Coming Close Is Getting Stale for Coach Keele
Through the ups and downs of the first seven weeks of the season, Cal State Northridge football Coach Tom Keele had been as solid, unyielding and impenetrable as the bread rolls served aboard commercial airplanes.
When his Matadors won, he never gloated. When they lost, he never criticized them.
He almost crumbled Oct. 5 when his Matadors led Cal State Hayward, 20-5, in the fourth quarter then lost the game, 25-20. But he steadied himself and leveled no charges. Finally, following last week’s nose-dive in Davis, when his Matadors led the NCAA’s second-ranked Division II team at halftime and were within five points late in the game before losing by 19, Keele had seen enough. He fumed about his team’s inability to win the big game and its inability to keep a lead.
Wednesday, Keele was still fuming.
“I think we’re a good football team and the guys know how to play hard,” Keele said. “But now they have to learn how to win those close games. I’m sick of losing. I’m sick of telling my players that I’m satisfied with their effort, that they played with a lot of intensity. I’m not satisfied with that any more. We have to win. That’s all there is to it.
“We should have beaten Hayward and we should have beaten Davis. It hurts to know that we’re so close and yet we can’t put these teams away. Davis is supposed to be the No. 2 team in the United States, and we were right with them for 50 minutes. It sure wasn’t a mismatch.
“But somehow the other team is always the one doing the right things in the final minutes. Well, that’s got to stop. From now on it has to be us doing the right things, getting the big plays, down the stretch.”
The Matadors, 4-4 overall and 1-1 in the Western Football Conference, get a chance to toss a bucket of cold water on their steaming coach Saturday night when they face the University of Santa Clara, a team with a mere 7-1 record, in a conference game at North Campus Stadium. It will be CSUN’s final home game of the season, surely a depressing thought for the estimated 27,000 CSUN students who have yet to see their team play.
Sacramento State, which will visit Cal Lutheran on Saturday, leads the conference in total offense and and total defense. The Hornets’ offense averages 434 yards per game and 6.3 yards per play. The defense has allowed only 317 yards per game.
“They are the most physical team in the conference,” said Cal Lutheran Coach Bob Shoup, whose team is 0-3 in the WFC and 4-4 overall.
The ground game is Sacramento’s specialty. The Hornets (2-1 in conference, 6-2 overall) are ranked 14th in Division II, have rushed for 55 more yards per game (238.8) than any other WFC team and have allowed only 105.3 yards per game rushing. Freshman halfback Don Hair leads the Hornets with 776 yards on 117 carries and fullback Mark Shutz isn’t far behind with 507 yards on 79 carries.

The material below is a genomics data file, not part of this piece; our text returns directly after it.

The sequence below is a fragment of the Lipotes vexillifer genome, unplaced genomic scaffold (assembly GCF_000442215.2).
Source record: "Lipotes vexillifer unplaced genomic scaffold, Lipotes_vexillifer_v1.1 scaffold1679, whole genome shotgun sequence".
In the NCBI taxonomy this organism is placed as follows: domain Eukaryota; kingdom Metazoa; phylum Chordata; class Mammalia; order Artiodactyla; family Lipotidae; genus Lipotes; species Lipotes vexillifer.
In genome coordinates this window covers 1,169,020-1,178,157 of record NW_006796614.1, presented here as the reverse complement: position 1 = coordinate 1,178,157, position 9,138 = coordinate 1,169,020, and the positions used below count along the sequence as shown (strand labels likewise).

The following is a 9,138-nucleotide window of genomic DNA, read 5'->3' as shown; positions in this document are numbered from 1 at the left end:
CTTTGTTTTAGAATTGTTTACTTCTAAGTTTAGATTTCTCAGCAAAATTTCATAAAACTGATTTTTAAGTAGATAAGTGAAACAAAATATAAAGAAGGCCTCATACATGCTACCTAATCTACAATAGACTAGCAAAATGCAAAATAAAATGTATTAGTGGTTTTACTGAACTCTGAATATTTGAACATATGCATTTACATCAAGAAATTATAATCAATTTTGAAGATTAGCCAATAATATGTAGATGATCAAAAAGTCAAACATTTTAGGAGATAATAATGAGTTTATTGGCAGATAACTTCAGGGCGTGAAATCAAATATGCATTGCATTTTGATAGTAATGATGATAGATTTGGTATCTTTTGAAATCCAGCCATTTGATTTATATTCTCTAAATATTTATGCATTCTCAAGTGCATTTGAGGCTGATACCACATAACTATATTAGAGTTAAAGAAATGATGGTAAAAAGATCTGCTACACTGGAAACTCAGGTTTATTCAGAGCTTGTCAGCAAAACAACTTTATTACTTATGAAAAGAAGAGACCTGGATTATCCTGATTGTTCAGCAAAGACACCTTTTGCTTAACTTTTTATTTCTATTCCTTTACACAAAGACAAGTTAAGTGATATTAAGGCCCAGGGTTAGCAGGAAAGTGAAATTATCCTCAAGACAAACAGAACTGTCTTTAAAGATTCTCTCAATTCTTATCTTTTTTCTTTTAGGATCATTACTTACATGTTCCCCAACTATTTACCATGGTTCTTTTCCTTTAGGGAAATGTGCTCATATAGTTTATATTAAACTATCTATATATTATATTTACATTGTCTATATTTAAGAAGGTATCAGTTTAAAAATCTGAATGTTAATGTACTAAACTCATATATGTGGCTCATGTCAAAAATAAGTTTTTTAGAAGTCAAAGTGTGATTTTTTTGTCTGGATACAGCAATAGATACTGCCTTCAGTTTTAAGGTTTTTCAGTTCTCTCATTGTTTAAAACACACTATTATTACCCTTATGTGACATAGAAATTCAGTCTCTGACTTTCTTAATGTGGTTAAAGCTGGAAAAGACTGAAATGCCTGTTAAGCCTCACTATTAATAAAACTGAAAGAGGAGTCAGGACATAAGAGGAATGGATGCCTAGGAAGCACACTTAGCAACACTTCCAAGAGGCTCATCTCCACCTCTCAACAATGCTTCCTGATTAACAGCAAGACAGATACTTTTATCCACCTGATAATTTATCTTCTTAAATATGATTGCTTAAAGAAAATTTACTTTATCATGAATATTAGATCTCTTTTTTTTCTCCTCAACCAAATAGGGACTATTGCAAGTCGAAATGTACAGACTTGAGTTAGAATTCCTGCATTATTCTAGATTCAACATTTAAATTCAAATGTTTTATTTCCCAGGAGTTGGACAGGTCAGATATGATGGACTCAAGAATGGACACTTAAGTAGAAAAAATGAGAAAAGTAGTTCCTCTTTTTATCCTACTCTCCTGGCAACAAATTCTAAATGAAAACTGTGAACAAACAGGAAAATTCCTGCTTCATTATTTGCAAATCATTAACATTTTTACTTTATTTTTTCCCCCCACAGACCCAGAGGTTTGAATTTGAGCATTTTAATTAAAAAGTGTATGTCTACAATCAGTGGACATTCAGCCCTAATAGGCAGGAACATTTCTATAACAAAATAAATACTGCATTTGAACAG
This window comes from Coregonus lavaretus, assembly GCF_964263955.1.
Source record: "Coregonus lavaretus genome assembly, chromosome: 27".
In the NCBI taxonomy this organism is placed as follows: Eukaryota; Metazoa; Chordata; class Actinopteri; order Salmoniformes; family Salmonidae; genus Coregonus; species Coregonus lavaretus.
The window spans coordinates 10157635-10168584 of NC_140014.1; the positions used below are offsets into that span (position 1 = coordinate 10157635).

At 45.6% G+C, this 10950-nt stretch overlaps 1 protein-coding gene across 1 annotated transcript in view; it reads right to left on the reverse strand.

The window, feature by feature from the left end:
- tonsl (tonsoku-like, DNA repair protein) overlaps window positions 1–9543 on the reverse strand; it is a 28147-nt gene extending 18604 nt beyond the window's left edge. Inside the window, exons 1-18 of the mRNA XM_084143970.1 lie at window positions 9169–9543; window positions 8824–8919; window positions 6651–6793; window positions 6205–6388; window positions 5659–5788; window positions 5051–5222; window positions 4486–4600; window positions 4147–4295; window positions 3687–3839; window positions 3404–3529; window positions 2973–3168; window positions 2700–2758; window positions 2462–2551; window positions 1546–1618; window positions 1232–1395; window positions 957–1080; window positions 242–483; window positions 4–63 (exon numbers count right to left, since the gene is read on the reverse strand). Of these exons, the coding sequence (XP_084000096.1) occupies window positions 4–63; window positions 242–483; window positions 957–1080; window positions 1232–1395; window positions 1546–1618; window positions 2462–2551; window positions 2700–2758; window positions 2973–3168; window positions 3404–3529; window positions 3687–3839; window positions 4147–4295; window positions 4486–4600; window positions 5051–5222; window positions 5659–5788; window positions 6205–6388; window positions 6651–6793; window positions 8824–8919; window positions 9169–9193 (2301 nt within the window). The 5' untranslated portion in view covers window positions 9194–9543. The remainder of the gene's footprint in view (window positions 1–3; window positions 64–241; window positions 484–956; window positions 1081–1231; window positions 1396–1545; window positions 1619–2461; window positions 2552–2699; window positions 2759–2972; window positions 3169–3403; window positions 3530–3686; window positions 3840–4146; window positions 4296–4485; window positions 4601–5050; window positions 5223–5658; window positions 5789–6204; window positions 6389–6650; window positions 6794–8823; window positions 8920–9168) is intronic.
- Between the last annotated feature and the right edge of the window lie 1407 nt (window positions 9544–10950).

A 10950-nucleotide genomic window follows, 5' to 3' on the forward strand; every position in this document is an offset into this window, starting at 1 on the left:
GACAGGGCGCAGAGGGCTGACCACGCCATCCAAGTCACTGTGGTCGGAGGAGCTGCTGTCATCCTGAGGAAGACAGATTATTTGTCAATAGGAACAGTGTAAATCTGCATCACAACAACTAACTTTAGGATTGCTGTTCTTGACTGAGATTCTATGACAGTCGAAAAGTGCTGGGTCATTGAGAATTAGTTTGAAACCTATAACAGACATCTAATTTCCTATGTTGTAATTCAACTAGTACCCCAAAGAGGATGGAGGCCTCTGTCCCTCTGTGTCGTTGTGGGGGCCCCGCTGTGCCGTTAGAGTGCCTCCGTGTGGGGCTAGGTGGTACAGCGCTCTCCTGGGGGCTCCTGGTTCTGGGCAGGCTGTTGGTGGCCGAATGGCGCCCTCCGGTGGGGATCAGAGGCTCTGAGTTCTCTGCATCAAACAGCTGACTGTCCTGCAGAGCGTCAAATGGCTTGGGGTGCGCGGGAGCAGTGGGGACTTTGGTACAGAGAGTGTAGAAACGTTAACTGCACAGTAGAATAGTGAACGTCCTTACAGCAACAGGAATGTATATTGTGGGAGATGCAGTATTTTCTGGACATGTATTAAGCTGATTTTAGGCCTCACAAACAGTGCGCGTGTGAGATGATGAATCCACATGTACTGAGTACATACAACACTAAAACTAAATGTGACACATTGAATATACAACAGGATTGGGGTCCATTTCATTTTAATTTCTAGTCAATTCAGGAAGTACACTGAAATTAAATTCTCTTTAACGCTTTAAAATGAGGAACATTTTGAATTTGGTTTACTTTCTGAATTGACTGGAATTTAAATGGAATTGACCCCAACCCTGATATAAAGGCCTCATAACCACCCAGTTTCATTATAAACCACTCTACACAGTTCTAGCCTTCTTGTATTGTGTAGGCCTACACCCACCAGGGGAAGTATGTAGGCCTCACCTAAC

“We know Sacramento will run,” Shoup said. “I figure they will score 28 points. We’ll just have to score 31.”
Why not 29? Maybe Shoup has bet on his team with a three-point spread.
A positive byproduct of the series of severe injuries to Cal Lutheran players is that several young players are gaining valuable playing time.
“Considering our youth and inexperience,” Shoup said, “we are gaining the confidence that we can compete against the rest of the WFC. There is no reason for us to be intimidated or awed by Sacramento.”
Freshman Denny Blackburn and sophomore Blake Helm have filled in well for injured linebackers.
“Blackburn is a gutty, gutty guy and one of our most intelligent defensive players,” Shoup said. “And we also are really pleased with Helm.”
Sacramento State quarterback Greg Knapp is getting a second shot at the starting spot.
After early-season losses to Cal State Hayward and Santa Clara, Coach Bob Mattos replaced Knapp with the more mobile Angelo Oliva. In last week’s 28-27 win over Cal Poly San Luis Obispo, however, Oliva went down with a possible season-ending knee injury and was replaced by Knapp, who has completed 62 of 113 passes for 767 yards this season.
“Knapp runs the team well and has the capability to throw long passes,” Shoup said. “Oliva scared me more because he added the dimension of rolling out of the pocket.”
Of course, what Knapp and Oliva do most often is hand the ball to Hair and Shutz.
The CSUN Athletic Hall of Fame gets six new members Nov. 21. Five of them participated in sports at the school.
The athlete inductees are Olympic high jumper Pam Spencer-Marquez, former standout basketball player Mark Cooley, four-time All-America swimmer Bruce Dodge, seven-time national swimming champion Craig Dinkel and former professional baseball player Marty Friedman.
The sixth person to be inducted into the Hall of Fame at the ceremony at the Calabasas Inn, Virginia White, is described in a school news release as a “longtime athletic department secretary.”
Wonder if she was ever penalized 15 yards for paper-clipping?